If you want to run this yourself, you can – as always – find the source code on GitHub. When playing with the code and the parameters, you will notice that the results can differ substantially between two consecutive runs, this is due to the random choice of the initial parameters that have a huge impact on convergence (and sometimes the code will even fail because the covariance matrix can become singular, I have not yet fixed this). Using the switch --data=Iris, you can also apply the EM algorithm to the Iris data set (you need to have a copy of the Iris data file in the current working directory) and find again that the results vary significantly with different starting points.

The EM algorithm has the advantage of being very general, and can therefore be applied to a wide range of problems and not just Gaussian mixture models. A nice example is the Baum Welch algorithm for training Hidden Markov models which is actually an instance of the EM algorithm. The EM algorithm can even be applied to classical multi-layer feed forward networks, treating the hidden units as latent variables, see [3] for an overview and some results. So clearly this algorithm should be part of every Data Scientists toolbox.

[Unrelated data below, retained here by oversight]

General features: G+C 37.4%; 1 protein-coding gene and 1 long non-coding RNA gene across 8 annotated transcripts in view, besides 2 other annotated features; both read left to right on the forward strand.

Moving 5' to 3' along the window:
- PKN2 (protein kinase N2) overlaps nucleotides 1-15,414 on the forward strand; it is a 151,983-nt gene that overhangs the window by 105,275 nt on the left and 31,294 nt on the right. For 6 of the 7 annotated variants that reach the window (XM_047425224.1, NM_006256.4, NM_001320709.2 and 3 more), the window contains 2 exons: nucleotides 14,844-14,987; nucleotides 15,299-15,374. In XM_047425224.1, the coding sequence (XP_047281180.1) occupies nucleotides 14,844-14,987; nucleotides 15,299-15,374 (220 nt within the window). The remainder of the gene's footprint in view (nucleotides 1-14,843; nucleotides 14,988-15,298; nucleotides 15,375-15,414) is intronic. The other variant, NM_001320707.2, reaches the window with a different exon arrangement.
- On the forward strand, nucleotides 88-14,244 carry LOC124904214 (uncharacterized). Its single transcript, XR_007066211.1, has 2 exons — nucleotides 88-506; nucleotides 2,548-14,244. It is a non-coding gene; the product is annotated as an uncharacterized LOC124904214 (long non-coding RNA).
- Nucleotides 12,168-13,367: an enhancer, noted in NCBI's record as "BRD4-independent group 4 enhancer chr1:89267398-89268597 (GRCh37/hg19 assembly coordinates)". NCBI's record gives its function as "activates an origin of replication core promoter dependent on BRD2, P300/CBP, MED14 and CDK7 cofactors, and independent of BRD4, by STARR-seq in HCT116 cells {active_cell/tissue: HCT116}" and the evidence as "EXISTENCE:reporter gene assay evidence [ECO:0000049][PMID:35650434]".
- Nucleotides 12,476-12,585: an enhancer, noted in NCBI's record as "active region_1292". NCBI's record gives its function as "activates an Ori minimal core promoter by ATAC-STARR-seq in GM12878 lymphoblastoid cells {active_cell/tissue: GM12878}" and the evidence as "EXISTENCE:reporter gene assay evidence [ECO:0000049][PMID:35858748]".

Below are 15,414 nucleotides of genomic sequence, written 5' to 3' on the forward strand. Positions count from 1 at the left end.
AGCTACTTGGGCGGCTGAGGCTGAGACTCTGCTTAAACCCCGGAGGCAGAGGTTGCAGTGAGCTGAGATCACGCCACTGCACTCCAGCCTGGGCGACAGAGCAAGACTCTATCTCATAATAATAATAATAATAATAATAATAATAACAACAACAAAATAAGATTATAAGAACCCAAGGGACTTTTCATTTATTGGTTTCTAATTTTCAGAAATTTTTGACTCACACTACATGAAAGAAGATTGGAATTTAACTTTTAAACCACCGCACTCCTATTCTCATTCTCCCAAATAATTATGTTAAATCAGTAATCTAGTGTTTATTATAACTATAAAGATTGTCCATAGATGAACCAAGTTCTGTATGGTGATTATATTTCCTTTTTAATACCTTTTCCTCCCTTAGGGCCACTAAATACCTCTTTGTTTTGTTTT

References

1. C.M. Bishop, Pattern recognition and machine learning, Springer, New York 2006
2. A.P. Dempster, N.M. Laird, D.B. Rubin, Maximum likelihood from incomplete data via the EM-algorithm, Journ. Royal Stat. Soc. Series B. Vol. 39 No. 1 (1977), pp. 1-38
3. Shu-Kay Ng, G.J. McLachlan, Using the EM Algorithm to Train Neural Networks: Misconceptions and a New Algorithm for Multiclass Classification, IEEE Transaction on Neural Networks, Vol. 15, No. 3, May 2004